Maimonides Rambam Significance to Judaism

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Maimonides, was a Sephardi Jew who lived during the time after the Golden Age of Jewry, when Jews were under persecution from not only the revival of tradition philosophy {this challenged many of the Jewish traditions beliefs about God, as well as other monotheistic views} but also from the Almohades. The Almohedes invaded Spain claiming they had discovered an ancient message from the Prophet Mohammad to tolerate Jews for five hundred years and if messiah still hadn’t come then they must renounce exile or death.’ Maimonides was young at the time, however, they realized the importance to preserve and perpetuate Jewish religion in the Islamic environment. Thus, this led him to his major literary works, these include:

– Commentary on the Mishnah: provided a link between learning and practicing Torah, writing commentary in a simple and straight forward way, talking only of the halakic decision. Written in Arabic

– Fundamental to orthodox Jews – Included establishment god exists, god revealed himself through prophets, the resurrection of the dead and the coming of the messiah.

– This included the 13 principals of faith which highlight the main creedal statement of Jews today clarifying the core beliefs of Judaism and are accepted by all Jews.

– Mishneh Torah most significant contribution to Jewish law, fourteen volume methodical arrangement of Jewish law that codified Talmud for quicker and easier access to Jews. Significant as before there was no systematic presentation of Jewish law. Laws concerning god, ritual civil laws, interpretation of the messiah. Coming of the messiah a time for peace and prosperity’. 613 mitzvot. Mighty arm. It contains a full range for all people.

– Guide for Perplexed: a strong case for the use of human reason in the interpretation of revelation, more than 40 commentaries from others sowing its importance. Intended for philosophy students. Deals with ideals that religious belief should be logical and open to intellectual debate. Integrated religion, science, and philosophy. Basis in rational thought. Resolve apparent contradictions and reserve Jewish faith. Anthropomorphic depictions of God.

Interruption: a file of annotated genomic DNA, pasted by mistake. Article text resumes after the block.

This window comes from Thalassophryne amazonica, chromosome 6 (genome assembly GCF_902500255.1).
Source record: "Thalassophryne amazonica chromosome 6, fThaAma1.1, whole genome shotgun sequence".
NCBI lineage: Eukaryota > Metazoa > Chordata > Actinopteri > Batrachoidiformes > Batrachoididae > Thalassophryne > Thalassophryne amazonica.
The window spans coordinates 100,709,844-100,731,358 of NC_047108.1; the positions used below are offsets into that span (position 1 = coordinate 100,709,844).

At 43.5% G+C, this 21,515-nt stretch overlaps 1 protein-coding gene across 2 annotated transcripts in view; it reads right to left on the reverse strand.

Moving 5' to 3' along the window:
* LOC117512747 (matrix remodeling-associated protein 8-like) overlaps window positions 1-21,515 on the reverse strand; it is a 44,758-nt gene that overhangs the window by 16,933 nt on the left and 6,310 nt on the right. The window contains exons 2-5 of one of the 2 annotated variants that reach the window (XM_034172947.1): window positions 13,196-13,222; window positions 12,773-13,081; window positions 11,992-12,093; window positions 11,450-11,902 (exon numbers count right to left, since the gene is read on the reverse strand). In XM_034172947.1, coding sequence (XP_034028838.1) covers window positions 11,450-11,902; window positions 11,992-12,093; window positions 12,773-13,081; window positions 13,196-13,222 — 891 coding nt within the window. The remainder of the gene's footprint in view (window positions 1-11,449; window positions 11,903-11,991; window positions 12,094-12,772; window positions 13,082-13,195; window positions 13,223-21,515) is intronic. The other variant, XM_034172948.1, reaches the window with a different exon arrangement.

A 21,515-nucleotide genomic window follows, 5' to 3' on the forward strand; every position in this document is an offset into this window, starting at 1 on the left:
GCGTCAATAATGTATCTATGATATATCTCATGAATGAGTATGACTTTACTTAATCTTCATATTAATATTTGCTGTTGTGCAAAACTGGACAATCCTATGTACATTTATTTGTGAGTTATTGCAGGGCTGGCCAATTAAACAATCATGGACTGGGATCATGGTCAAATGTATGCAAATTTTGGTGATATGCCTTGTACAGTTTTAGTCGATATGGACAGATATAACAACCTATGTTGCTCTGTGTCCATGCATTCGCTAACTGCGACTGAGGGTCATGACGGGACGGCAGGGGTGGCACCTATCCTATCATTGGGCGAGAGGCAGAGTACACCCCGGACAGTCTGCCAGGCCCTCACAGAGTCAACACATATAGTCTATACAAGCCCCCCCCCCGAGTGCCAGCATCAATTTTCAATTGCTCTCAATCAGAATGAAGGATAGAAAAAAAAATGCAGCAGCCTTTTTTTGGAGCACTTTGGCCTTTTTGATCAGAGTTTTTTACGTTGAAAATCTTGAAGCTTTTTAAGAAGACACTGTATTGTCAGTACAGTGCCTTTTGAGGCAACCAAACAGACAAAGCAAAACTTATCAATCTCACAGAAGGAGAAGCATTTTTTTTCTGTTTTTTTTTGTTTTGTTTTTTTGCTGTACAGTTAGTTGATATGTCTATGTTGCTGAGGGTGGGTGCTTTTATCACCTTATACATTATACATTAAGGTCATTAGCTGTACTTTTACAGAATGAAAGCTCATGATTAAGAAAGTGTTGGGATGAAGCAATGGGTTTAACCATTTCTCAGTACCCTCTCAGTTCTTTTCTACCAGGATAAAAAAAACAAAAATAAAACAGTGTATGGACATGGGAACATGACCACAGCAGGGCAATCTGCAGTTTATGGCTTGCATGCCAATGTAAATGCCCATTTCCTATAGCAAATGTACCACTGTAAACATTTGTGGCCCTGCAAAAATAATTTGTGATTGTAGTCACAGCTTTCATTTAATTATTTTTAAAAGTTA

– Response: queries to halakic issues suited to a person’s level of knowledge 500 known and published.

– Ethics of the Fathers:

– Medical: many medical centers named after him. Pioneered new approaches to diagnosis and treatment. A holistic approach to health warned of health risks in city living “comparing the air of cities to the air of forests is like comparing thick torrid waters to calm.”

Maimonides other contributions to Jewish faith included:

– The talented physician became the physician of the court of the sultan in 1183. His fame was so great even Richard the lionheart requested his services.
– Chief Rabbi of Egypt.
– Recognized as one of the greatest Jewish Philosophers, a profound interpreter of Jewish law called second Moses.
– Writings and literary works
– Consolidated Jewish communities in the face of dual threats of persecution
– Virtually unparalleled
– From Moshe to Moshe there arose none like Moshe.

Maimonides is still extremely important for Jewish people today as his writings are influential in Jewish ethical decisions, halakic debate and many Jews pilgrimage to his burial place.

These quotes have been of great significance in recent years in areas of Jewish debate, and still form a central part of the Jewish people’s beliefs:

Give a man a fish and you feed him for a day; teach a man to fish and you feed him for a lifetime.
One should see the world, and see himself as a scale with an equal balance of good and evil.

When he does one good deed the scale is tipped to the good – he and the world is saved. When he does one evil deed the scale is tipped to the bad – he and the world is destroyed.
Anticipate charity by preventing poverty; assist the reduced fellow man, either by a considerable gift or a sum of money or by teaching him a trade or by putting him in the way of business so that he may earn an honest livelihood and not be forced to the dreadful alternative of holding out his hand for charity. This is the highest step and summit of charity’s golden ladder

Ethics of the father Maimonides:

“Whosoever studies the written word of God possesses virtue but receives no reward; whosoever studies the Mishna possesses virtue and receives reward, but there is nothing higher than the study of the Gemara.”*

 

 

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